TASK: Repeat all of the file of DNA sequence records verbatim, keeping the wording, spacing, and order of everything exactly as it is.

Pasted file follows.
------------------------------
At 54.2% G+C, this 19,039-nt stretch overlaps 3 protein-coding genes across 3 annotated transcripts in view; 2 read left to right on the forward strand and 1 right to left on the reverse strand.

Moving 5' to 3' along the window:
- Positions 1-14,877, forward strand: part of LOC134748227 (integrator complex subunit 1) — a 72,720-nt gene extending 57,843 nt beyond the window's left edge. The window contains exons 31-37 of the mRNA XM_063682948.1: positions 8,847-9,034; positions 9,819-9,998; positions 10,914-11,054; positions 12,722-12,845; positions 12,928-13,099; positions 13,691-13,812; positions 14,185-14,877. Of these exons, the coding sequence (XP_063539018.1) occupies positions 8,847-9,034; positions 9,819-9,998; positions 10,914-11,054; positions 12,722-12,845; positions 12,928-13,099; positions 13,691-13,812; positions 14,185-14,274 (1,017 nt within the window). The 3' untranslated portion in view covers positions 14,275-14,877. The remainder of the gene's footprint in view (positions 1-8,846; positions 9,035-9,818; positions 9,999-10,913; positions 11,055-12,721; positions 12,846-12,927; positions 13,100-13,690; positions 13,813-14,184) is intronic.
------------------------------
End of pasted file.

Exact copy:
At 54.2% G+C, this 19,039-nt stretch overlaps 3 protein-coding genes across 3 annotated transcripts in view; 2 read left to right on the forward strand and 1 right to left on the reverse strand.

Moving 5' to 3' along the window:
- Positions 1-14,877, forward strand: part of LOC134748227 (integrator complex subunit 1) — a 72,720-nt gene extending 57,843 nt beyond the window's left edge. The window contains exons 31-37 of the mRNA XM_063682948.1: positions 8,847-9,034; positions 9,819-9,998; positions 10,914-11,054; positions 12,722-12,845; positions 12,928-13,099; positions 13,691-13,812; positions 14,185-14,877. Of these exons, the coding sequence (XP_063539018.1) occupies positions 8,847-9,034; positions 9,819-9,998; positions 10,914-11,054; positions 12,722-12,845; positions 12,928-13,099; positions 13,691-13,812; positions 14,185-14,274 (1,017 nt within the window). The 3' untranslated portion in view covers positions 14,275-14,877. The remainder of the gene's footprint in view (positions 1-8,846; positions 9,035-9,818; positions 9,999-10,913; positions 11,055-12,721; positions 12,846-12,927; positions 13,100-13,690; positions 13,813-14,184) is intronic.